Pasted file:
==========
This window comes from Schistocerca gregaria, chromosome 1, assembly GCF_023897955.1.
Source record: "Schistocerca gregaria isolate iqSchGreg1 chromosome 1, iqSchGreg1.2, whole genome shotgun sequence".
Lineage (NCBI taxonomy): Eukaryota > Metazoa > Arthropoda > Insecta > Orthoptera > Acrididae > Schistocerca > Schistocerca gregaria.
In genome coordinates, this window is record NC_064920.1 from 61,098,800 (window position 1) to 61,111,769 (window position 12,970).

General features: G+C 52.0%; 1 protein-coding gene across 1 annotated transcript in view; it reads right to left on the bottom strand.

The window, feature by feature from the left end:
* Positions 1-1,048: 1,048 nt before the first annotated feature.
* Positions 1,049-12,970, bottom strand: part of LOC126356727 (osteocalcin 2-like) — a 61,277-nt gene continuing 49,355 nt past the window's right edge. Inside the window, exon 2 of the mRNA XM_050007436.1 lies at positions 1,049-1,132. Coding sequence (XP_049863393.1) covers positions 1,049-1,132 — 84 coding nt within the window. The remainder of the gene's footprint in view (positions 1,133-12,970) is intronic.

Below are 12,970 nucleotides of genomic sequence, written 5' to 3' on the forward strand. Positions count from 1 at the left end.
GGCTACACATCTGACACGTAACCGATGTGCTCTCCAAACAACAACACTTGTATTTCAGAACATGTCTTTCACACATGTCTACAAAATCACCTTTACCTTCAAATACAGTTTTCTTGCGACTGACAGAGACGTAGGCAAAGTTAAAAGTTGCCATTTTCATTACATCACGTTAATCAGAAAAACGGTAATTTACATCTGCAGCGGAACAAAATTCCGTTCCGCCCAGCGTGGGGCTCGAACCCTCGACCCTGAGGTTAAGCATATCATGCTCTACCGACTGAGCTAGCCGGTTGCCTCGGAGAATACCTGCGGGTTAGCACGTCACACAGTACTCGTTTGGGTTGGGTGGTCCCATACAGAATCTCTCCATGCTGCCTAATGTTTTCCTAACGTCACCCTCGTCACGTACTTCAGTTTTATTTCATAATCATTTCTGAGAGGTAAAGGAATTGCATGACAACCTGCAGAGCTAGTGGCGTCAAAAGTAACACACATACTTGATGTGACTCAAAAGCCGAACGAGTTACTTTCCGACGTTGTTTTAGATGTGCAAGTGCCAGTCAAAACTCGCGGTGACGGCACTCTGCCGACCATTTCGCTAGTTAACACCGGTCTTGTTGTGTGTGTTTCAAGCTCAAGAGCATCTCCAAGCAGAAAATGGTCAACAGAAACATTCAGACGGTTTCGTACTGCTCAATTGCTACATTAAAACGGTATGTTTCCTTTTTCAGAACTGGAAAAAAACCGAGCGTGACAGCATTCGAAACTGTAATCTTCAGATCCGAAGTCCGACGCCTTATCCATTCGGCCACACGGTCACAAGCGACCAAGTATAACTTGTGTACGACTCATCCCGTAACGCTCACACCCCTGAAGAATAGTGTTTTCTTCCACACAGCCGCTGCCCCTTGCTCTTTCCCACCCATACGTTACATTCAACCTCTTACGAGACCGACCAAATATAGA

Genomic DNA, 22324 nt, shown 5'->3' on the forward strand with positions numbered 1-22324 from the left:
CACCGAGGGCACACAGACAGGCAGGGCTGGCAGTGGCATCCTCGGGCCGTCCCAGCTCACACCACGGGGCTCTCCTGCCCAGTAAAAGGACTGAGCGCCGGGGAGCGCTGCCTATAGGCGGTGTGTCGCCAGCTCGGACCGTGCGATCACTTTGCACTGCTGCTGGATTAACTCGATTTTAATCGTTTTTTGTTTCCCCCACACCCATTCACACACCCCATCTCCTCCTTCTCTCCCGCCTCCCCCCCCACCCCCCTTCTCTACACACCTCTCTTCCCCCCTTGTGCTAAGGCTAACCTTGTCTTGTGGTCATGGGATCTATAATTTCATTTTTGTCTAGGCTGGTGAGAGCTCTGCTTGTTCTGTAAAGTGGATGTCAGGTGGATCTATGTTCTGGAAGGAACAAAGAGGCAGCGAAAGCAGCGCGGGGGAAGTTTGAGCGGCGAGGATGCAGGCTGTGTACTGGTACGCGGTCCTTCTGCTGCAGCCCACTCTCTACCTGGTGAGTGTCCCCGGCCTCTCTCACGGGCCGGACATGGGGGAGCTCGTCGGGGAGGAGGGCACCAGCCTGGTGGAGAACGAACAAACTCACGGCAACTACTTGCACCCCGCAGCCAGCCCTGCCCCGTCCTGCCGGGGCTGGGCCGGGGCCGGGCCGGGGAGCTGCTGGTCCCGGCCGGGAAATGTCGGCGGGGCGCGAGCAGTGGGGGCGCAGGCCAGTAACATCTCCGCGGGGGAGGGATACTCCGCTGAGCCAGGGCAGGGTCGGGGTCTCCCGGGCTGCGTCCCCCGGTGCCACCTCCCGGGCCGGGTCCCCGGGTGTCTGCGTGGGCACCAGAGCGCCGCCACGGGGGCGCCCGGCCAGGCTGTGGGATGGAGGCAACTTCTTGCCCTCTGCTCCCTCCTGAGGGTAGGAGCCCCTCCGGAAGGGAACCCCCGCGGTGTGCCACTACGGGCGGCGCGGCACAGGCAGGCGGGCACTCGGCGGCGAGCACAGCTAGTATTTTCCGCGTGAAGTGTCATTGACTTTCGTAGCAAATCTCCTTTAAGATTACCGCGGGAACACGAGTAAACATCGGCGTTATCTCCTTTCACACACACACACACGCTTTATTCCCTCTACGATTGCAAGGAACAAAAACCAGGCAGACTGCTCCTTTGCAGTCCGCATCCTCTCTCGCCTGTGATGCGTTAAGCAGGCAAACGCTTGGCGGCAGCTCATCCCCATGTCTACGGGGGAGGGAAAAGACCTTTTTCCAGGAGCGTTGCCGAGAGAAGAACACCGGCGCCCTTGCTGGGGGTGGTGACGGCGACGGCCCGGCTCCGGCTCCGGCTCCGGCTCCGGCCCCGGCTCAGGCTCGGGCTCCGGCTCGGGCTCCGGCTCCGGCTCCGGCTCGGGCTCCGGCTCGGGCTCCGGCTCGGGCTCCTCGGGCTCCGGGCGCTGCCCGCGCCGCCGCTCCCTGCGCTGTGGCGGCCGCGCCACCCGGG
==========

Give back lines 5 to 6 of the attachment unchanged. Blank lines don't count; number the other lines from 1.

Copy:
General features: G+C 52.0%; 1 protein-coding gene across 1 annotated transcript in view; it reads right to left on the bottom strand.

The window, feature by feature from the left end: